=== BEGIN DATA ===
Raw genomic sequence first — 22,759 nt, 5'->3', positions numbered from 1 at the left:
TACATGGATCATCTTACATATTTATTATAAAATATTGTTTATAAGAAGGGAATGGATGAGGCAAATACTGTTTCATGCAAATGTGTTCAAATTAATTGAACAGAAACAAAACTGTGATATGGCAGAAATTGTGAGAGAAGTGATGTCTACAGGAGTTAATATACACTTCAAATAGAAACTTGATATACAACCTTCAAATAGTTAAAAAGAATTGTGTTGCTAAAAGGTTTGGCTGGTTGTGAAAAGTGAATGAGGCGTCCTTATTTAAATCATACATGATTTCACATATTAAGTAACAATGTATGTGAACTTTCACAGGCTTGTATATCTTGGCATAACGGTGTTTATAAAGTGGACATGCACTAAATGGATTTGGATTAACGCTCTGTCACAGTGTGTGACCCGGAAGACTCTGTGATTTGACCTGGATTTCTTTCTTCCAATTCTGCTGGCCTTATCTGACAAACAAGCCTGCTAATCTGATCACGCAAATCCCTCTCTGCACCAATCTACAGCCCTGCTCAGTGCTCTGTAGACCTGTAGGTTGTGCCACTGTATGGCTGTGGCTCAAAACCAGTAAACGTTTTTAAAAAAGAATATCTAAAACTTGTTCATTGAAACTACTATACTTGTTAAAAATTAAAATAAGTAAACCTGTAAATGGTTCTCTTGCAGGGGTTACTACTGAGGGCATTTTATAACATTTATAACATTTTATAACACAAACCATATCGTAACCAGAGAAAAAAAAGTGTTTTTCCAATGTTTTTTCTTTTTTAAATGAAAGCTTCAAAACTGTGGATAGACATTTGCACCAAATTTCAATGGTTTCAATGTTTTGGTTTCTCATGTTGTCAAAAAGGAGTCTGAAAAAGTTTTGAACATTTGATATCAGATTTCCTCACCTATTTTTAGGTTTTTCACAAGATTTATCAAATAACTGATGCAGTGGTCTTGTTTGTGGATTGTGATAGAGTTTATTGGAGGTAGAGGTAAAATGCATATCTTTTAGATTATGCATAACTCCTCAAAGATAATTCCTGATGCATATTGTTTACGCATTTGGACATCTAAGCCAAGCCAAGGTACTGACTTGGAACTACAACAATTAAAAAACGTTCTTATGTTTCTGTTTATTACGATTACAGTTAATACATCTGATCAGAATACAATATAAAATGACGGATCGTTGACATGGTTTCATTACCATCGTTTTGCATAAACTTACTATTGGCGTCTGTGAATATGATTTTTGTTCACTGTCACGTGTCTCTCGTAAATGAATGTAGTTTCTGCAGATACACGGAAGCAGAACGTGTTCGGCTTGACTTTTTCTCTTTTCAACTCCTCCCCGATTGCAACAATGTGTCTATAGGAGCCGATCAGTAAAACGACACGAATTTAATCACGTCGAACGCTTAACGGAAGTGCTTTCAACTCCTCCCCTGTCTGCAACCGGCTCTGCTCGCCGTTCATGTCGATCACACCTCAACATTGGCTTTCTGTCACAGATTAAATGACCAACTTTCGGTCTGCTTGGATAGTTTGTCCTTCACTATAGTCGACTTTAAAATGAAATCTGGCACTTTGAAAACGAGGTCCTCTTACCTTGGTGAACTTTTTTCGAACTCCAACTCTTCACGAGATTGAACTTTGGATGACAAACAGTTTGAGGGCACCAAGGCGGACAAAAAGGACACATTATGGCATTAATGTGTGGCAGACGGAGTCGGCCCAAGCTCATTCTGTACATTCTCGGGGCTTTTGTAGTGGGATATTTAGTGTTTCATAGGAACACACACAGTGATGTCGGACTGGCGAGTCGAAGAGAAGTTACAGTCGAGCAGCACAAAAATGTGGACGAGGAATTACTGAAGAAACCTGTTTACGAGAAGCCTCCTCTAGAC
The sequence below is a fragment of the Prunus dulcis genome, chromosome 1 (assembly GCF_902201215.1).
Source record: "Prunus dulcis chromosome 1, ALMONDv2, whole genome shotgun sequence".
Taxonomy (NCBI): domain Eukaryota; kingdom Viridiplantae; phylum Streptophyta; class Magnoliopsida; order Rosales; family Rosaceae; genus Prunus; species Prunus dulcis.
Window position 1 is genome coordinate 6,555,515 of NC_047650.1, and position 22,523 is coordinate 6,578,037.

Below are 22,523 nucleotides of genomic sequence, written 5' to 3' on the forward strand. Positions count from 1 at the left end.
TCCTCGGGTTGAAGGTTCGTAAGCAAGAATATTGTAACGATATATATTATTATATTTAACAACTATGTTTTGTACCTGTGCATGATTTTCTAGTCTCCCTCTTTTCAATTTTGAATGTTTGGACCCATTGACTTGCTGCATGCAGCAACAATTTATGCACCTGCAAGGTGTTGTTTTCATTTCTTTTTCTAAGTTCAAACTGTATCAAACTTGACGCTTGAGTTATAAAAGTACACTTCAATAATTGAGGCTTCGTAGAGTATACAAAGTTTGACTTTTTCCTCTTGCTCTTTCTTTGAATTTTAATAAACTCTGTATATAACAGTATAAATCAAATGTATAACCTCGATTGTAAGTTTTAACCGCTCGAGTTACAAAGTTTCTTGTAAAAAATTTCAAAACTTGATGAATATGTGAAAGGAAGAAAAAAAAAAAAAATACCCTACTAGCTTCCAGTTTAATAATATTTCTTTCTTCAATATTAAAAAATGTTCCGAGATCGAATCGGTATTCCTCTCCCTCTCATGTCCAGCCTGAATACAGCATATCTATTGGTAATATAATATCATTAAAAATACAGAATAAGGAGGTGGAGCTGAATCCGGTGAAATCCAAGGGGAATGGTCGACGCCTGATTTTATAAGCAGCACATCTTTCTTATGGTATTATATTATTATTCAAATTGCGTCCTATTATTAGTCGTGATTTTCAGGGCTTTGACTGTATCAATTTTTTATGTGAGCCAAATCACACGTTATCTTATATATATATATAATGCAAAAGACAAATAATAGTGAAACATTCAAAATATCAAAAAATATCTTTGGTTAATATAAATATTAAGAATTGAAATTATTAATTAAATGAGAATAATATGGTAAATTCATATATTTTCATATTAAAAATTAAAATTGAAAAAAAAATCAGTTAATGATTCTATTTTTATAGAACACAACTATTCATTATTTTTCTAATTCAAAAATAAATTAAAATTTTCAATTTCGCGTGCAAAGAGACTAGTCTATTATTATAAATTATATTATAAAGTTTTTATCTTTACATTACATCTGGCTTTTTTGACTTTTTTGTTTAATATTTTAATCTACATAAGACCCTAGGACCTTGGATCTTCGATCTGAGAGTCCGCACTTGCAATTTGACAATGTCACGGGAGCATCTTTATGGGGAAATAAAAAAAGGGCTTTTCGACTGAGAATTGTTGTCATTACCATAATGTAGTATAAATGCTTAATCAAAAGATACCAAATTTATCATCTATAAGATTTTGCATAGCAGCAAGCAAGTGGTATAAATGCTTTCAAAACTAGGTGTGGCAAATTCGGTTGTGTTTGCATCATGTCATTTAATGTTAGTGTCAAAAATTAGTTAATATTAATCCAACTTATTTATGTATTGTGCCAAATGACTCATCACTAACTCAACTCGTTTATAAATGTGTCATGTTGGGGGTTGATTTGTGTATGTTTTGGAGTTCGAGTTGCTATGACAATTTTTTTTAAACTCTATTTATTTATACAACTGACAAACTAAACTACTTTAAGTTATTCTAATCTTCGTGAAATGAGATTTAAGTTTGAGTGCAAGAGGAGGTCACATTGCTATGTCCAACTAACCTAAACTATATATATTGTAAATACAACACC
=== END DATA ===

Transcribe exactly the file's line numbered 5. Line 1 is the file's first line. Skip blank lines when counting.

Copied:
Taxonomy (NCBI): domain Eukaryota; kingdom Viridiplantae; phylum Streptophyta; class Magnoliopsida; order Rosales; family Rosaceae; genus Prunus; species Prunus dulcis.